U.S. spy agencies are seeing signs that North Korea is working on new missiles at a factory that produced the country’s first intercontinental ballistic missiles capable of reaching the United States, reports The Washington Post. New evidence, including satellite photos taken in recent weeks, seem to show that work is underway on at least one and possible two liquid-fueled ICBMs at a large research facility on the outskirts of Pyongyang.
The findings are the latest to show ongoing activity inside North Korea’s nuclear and missile facilities, reports The Post, at a time when North Korea’s leaders are in arms talks with the U.S.
Though the new intellgience does not suggest an expansion of North Korea’s capabilities, it does show that work on advanced weapons is continuing weeks after President Trump tweeted that Pyongyang was “no longer a Nuclear Threat.”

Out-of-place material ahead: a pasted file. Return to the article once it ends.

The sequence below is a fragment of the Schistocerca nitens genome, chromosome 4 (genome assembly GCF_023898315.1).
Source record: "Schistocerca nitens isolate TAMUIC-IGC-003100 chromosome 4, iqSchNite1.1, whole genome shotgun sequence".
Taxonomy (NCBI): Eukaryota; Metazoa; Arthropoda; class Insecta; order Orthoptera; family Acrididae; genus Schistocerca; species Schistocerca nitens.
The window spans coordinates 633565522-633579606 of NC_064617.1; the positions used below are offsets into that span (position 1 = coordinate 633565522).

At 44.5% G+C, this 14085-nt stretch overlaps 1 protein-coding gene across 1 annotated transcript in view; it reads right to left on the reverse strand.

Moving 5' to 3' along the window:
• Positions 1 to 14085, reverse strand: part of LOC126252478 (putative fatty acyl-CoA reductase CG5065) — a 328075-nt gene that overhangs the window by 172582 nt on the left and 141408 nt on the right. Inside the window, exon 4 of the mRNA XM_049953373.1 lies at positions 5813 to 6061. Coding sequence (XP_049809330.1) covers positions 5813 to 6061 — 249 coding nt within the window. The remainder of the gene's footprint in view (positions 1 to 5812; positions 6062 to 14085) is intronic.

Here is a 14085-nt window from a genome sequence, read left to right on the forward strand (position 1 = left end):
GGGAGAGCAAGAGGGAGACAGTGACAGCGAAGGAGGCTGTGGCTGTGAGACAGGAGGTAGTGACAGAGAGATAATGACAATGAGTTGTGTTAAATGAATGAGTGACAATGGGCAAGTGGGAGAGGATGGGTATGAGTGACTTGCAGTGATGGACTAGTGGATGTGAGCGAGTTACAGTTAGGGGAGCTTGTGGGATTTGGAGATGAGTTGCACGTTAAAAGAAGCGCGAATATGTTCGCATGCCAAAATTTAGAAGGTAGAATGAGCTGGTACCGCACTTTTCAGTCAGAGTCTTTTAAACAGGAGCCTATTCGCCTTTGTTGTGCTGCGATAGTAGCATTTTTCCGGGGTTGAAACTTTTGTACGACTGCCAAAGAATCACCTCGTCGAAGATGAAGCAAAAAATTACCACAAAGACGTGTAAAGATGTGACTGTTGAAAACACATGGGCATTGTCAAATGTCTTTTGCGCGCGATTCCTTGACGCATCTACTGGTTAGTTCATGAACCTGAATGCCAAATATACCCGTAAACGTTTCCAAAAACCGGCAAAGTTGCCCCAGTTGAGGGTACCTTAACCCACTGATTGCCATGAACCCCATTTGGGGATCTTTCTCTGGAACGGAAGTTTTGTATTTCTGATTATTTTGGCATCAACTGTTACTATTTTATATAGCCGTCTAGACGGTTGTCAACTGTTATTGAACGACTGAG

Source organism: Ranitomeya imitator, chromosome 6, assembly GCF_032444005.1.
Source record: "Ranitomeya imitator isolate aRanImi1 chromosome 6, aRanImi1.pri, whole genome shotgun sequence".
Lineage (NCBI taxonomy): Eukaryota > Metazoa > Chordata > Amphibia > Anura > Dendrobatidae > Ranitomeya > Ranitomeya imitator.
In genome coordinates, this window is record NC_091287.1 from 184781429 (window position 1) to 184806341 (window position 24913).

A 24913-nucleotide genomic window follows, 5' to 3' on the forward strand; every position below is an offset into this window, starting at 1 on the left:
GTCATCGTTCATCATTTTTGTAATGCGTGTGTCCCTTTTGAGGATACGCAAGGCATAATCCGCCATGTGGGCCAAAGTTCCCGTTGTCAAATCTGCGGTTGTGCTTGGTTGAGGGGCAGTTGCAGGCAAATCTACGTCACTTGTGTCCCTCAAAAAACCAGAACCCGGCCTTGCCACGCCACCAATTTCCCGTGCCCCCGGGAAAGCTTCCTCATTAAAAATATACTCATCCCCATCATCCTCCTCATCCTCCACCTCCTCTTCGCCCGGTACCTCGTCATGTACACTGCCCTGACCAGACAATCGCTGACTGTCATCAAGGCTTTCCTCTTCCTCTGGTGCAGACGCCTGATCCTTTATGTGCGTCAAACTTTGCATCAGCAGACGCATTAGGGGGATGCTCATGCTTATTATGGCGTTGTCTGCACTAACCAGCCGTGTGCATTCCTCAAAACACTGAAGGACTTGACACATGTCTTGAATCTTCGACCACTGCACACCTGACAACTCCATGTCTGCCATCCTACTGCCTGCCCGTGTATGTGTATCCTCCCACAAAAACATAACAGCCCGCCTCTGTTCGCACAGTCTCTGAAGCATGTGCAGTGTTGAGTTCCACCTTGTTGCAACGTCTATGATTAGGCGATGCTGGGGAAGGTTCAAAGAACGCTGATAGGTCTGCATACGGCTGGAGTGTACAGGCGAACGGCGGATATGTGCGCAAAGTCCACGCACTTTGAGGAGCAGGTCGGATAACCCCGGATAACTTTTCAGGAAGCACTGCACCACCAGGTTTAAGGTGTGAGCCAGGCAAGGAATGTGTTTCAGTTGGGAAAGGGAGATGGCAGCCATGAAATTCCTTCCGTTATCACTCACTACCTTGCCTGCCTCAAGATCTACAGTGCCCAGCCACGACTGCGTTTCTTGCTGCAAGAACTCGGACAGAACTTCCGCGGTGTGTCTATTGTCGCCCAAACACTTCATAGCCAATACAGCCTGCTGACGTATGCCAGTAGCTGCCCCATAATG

Just landed – a long trip, but everybody can now feel much safer than the day I took office. There is no longer a Nuclear Threat from North Korea. Meeting with Kim Jong Un was an interesting and very positive experience. North Korea has great potential for the future!
— Donald J. Trump (@realDonaldTrump) June 13, 2018
During a summit with Trump in June, leader Kim Jong Un agreed to a vaguely worded pledge to “work toward” the “denuclearization” of the Korean Peninsula, according to The Post. But since the summit, North Korea has made few tangible moves that show an intent to disarm.
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